Fruits and vegetables straight from the farm make for a welcome “Taste of Summer.” Turns out they can also make for a pretty successful restaurant, as our Conor Knighton learned firsthand:
The farm-to-table movement is mostly about knowing where your food comes from.
Chef Ben Bebenroth has it down to the tenth of a mile.
He showed Knighton rows of crops: “So we’ve got an Asian green mix over here. Those will be going into stir-fries and different salads and what-not. And we’ve got radishes here. This is a great example of [squash] what would end up in our kimchi at the restaurant.”
And from this farm to that restaurant table is, how far? “20.9 miles.” Sounds like a drive he’s made a few times!
It’s a journey that began at Bebenroth’s Spice Kitchen, a hip, upscale restaurant in Cleveland, Ohio, where colorful pickle boards and dishes like watermelon terrine highlight local ingredients. The halibut is served on a base of cous-cous compesto.
“Compesto is a pesto made from a lot of the vegetable trimmings that would end up in a compost bucket, [like] carrot tops, parsley stems,” Bebenroth said.
“So you’re really using everything from the farm?”
“As much as we can, yeah. It’s a shame to see something that you’ve touched so many times end up in a bucket.”
As if running a restaurant wasn’t hard enough, this ex-Marine with a culinary school background decided to try growing the food himself. He moved his wife and two young children onto 13 acres of government soil.
Technically, it’s OUR farm. The Bebenroths moved out of the city, and into a national park.
It’s just one of the many hundreds of farms that were in Cuyahoga Valley, said Ranger Pamela Barnes, of Cuyahoga Valley National Park, situated between Cleveland and Akron. Long before this land became a park, it was farmed by generations of Ohioans.
But eventually, the small family farms fell into disrepair.
“This story of farming in this valley, it’s part of what we’re charged to protect and preserve,” Ranger Barnes said. “So, that was the story that we needed to figure out, how were we going to bring that back to life?”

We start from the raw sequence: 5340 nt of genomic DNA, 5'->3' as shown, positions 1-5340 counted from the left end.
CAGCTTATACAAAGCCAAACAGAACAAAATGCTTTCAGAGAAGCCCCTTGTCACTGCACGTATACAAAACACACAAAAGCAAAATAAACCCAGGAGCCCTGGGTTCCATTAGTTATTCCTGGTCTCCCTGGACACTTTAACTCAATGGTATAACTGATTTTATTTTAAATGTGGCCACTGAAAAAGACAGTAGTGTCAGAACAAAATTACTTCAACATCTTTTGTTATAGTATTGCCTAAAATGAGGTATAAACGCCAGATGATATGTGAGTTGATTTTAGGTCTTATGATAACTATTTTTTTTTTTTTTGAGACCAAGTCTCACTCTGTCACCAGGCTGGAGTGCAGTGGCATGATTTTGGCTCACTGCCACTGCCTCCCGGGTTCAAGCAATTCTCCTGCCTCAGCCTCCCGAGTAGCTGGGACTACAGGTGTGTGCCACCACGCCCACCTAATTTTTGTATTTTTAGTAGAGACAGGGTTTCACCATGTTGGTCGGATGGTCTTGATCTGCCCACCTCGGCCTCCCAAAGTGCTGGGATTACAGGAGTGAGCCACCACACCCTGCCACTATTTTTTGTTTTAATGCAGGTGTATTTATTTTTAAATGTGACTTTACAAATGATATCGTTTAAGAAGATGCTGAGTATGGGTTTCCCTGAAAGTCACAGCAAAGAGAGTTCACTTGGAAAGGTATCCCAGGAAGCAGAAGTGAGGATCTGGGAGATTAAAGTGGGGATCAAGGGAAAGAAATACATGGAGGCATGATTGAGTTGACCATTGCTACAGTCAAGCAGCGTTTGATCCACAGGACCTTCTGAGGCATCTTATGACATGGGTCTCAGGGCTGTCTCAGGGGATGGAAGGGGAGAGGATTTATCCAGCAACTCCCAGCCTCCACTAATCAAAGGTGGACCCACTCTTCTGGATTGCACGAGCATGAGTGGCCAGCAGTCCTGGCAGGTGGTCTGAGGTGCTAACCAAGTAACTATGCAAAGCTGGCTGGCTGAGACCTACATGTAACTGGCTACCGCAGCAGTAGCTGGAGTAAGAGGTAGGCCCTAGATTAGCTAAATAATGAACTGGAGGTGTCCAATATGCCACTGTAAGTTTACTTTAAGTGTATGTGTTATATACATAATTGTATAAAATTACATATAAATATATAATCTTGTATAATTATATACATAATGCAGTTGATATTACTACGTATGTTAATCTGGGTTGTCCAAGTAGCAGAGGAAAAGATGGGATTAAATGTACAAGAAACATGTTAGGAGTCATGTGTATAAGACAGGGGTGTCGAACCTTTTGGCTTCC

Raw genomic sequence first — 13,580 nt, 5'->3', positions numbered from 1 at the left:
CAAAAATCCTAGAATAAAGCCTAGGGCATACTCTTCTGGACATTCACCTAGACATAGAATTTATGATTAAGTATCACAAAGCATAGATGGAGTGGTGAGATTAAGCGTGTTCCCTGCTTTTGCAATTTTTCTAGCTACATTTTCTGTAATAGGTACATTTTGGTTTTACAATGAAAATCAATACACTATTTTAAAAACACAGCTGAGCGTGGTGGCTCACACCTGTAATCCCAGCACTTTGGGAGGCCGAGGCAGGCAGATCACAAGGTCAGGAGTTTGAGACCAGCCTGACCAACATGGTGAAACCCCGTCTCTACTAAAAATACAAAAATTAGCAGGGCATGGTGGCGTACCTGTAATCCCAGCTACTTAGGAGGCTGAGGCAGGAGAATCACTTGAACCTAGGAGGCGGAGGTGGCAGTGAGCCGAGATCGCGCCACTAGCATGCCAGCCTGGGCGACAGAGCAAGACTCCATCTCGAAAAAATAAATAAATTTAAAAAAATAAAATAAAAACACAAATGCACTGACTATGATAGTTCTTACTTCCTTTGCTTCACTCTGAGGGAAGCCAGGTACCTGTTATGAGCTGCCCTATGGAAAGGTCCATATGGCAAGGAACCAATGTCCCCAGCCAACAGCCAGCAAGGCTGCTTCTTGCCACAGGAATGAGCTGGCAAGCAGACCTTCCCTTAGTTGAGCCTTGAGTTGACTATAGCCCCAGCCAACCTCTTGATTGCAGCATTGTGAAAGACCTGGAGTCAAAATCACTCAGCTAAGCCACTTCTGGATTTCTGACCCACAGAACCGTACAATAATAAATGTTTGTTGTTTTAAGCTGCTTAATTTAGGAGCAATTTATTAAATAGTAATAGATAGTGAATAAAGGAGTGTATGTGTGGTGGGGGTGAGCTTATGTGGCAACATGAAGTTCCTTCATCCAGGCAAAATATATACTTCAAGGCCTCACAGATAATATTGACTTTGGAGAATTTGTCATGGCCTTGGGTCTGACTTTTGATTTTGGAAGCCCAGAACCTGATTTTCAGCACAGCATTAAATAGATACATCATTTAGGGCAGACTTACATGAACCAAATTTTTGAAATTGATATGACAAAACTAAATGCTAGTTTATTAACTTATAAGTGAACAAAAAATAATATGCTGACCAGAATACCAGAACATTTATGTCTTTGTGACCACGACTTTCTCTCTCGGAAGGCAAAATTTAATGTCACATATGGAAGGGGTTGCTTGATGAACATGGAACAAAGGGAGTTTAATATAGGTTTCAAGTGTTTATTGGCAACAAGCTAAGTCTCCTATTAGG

Today, these farms are thriving again. The park developed a plan to lease the properties to entrepreneurs who submitted applications. Eleven are currently up and running. Locals come to fill up on baskets of produce, and a weekly farmer’s market has become a gathering point for families. For many visitors, it’s their first time on a farm.
Bebenroth requires every member of his restaurant staff to come out and see the place for themselves.
Farming inside of a National Park also comes with its own unique set of challenges: “We can’t take care of rodents and varmints the way we used to in a privately-owned garden or farm,” Bebenroth told Knighton. “So, we basically have to plant a little extra, ’cause raccoons and hawks, they’re coming! You’re not gonna stop them!”
For the Bebenroths, the biggest benefit of coming to live here in Cuyahoga Valley has been the opportunity to raise children on this land. It’s both a playground and classroom. “The life lessons that they’re gaining from being surrounded in a natural environment, this is their basis for their decision-making for the rest of their lives. Everything will emanate from this experience.”
Cultivating the perfect experience is something Bebenroth talks a lot about. It’s possible restaurant guests may leave without ever realizing the beet mole underneath their pork loin came from a vegetable grown in a National Park.
“I don’t really want people to appreciate the challenge that was overcome to get that to the plate; I want them to appreciate the experience and the texture and the flavor and the aroma and all the things that matter, right?” he said. “Like, no one wants to eat the food from the ‘sad chef’!”
That’s not something anyone eating Bebenroth’s food needs to worry about. Right now, earning a living off the land, it’s pretty clear he couldn’t be happier.
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